Flick blog

We love Women Who Get Shit Done!

In June of this year, at the beautiful Waihi Beach, a group of one hundred smart, inspiring and supportive women came together to make some magic.

This time round it was the Bay of Plenty’s turn to host the Women Who Get Shit Done Unconference - a collaborative event that brings together the awesome power of womankind by connecting and inspiring Kiwi women from a wide variety of backgrounds. The weekend camp does things a little differently to your average conference, with an open agenda set by the attendees. It’s a time for women to share their own experiences, battles, passions, and skills - and it’s flickin’ awesome!

We’ve been a proud sponsor of the WWGSD Unconferences since 2016, providing scholarships to selected attendees. Amanda Lowry, of Tauranga, was the scholarship recipient for this year’s Bay of Plenty Unconference, and we chatted with her recently to see how she found the event.

Welcome to the Flick blog, Amanda! Can you tell us a bit about yourself?

Hey, my name is Amanda Lowry, and I’m a 45-year-old mama to my two gorgeous girls, Lola (8) and Ziggy (4). My amazing partner of 15 years is Gemma - she’s the glue that holds us all together, and I’m so happy that she chose me. I’m Maori, Pakeha, a mumma, and a partner. I’m competitive, sporty, political, driven, committed, funny (or so I think). Oh yeah, and disabled.

What have been the major influences in your life?

Four years ago, at Mount Maunganui Beach, I dived off my surfboard and hit the bottom. I broke my neck, rendering me a tetraplegic: I’m now paralysed from my neck down, with only 14% function. At the time, Ziggy was only six days old. Prior to my accident, I was a kite surfer, surfer and paddle boarder - I spent as much time as possible in the ocean, and I cycled everywhere with Lola between my arms. I’d just completed my masters degree in Social Science through Waikato University, was tutoring sociology and was ready to embark on a PhD.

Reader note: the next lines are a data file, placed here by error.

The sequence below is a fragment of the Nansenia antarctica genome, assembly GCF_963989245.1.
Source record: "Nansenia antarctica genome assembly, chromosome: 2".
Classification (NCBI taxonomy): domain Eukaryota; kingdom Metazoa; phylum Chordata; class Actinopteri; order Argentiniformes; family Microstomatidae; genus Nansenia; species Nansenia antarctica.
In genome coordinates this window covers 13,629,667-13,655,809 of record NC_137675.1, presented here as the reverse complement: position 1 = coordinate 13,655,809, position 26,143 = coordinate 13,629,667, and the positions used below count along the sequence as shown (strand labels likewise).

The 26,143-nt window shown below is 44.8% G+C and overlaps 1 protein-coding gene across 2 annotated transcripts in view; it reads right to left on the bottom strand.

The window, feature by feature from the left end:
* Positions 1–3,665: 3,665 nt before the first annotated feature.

And how has the accident influenced the path you’re on now?

These past four years have been a massive journey of discovery for my family and I, as we come to terms with my new body and my new life. I have to think about life in a different way. It would be really easy to turn inward and stop living when you’re impacted by an illness or accident, but that’s not an option for me! I’m not that kind of person - I have kids, and I’ll keep fighting to be the most that I can be. I play wheelchair rugby, which I love with all my heart, and I’ve just been accepted into the Paralympic development squad for swimming. I’m seeing a gold medal in Tokyo 2020! As well as that, I’m also on the board of Parafed, an organisation which is partnered with the Paralympics and that creates sporting opportunities for those with physical disabilities. Sport can change disabled peoples lives: for me, wheelchair rugby makes this crazy journey okay. I’m part of this fabulous Wheelie community, my kids get to see their Mumma being super competitive, and they get to hang out with other kids who have parents in a chair. Sport helps my family make a new normal.